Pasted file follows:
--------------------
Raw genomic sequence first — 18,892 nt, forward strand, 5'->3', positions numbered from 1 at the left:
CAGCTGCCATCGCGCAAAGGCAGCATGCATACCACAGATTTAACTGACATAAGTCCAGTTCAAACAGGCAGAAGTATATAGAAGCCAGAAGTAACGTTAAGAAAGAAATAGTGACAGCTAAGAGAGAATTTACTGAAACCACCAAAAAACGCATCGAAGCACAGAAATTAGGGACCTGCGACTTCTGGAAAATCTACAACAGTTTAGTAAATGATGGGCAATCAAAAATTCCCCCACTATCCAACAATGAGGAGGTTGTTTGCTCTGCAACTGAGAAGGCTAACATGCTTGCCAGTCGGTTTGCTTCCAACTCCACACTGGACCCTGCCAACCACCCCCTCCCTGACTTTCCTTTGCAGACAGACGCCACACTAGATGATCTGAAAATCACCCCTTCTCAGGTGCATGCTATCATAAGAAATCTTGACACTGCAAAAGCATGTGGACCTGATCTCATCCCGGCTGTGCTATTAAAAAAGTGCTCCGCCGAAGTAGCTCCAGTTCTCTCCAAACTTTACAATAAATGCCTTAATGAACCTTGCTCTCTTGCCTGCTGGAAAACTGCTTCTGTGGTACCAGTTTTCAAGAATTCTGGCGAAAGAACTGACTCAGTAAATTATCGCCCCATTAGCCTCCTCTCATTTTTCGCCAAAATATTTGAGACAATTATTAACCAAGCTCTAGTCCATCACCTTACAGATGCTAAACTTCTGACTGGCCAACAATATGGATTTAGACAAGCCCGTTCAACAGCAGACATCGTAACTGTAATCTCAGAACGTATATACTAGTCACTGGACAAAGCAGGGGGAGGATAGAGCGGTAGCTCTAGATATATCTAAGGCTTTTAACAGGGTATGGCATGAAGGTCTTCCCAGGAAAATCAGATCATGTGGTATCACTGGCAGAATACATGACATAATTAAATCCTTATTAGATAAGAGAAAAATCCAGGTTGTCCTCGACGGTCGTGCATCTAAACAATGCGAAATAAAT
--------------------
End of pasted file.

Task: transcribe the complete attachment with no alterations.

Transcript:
Raw genomic sequence first — 18,892 nt, forward strand, 5'->3', positions numbered from 1 at the left:
CAGCTGCCATCGCGCAAAGGCAGCATGCATACCACAGATTTAACTGACATAAGTCCAGTTCAAACAGGCAGAAGTATATAGAAGCCAGAAGTAACGTTAAGAAAGAAATAGTGACAGCTAAGAGAGAATTTACTGAAACCACCAAAAAACGCATCGAAGCACAGAAATTAGGGACCTGCGACTTCTGGAAAATCTACAACAGTTTAGTAAATGATGGGCAATCAAAAATTCCCCCACTATCCAACAATGAGGAGGTTGTTTGCTCTGCAACTGAGAAGGCTAACATGCTTGCCAGTCGGTTTGCTTCCAACTCCACACTGGACCCTGCCAACCACCCCCTCCCTGACTTTCCTTTGCAGACAGACGCCACACTAGATGATCTGAAAATCACCCCTTCTCAGGTGCATGCTATCATAAGAAATCTTGACACTGCAAAAGCATGTGGACCTGATCTCATCCCGGCTGTGCTATTAAAAAAGTGCTCCGCCGAAGTAGCTCCAGTTCTCTCCAAACTTTACAATAAATGCCTTAATGAACCTTGCTCTCTTGCCTGCTGGAAAACTGCTTCTGTGGTACCAGTTTTCAAGAATTCTGGCGAAAGAACTGACTCAGTAAATTATCGCCCCATTAGCCTCCTCTCATTTTTCGCCAAAATATTTGAGACAATTATTAACCAAGCTCTAGTCCATCACCTTACAGATGCTAAACTTCTGACTGGCCAACAATATGGATTTAGACAAGCCCGTTCAACAGCAGACATCGTAACTGTAATCTCAGAACGTATATACTAGTCACTGGACAAAGCAGGGGGAGGATAGAGCGGTAGCTCTAGATATATCTAAGGCTTTTAACAGGGTATGGCATGAAGGTCTTCCCAGGAAAATCAGATCATGTGGTATCACTGGCAGAATACATGACATAATTAAATCCTTATTAGATAAGAGAAAAATCCAGGTTGTCCTCGACGGTCGTGCATCTAAACAATGCGAAATAAAT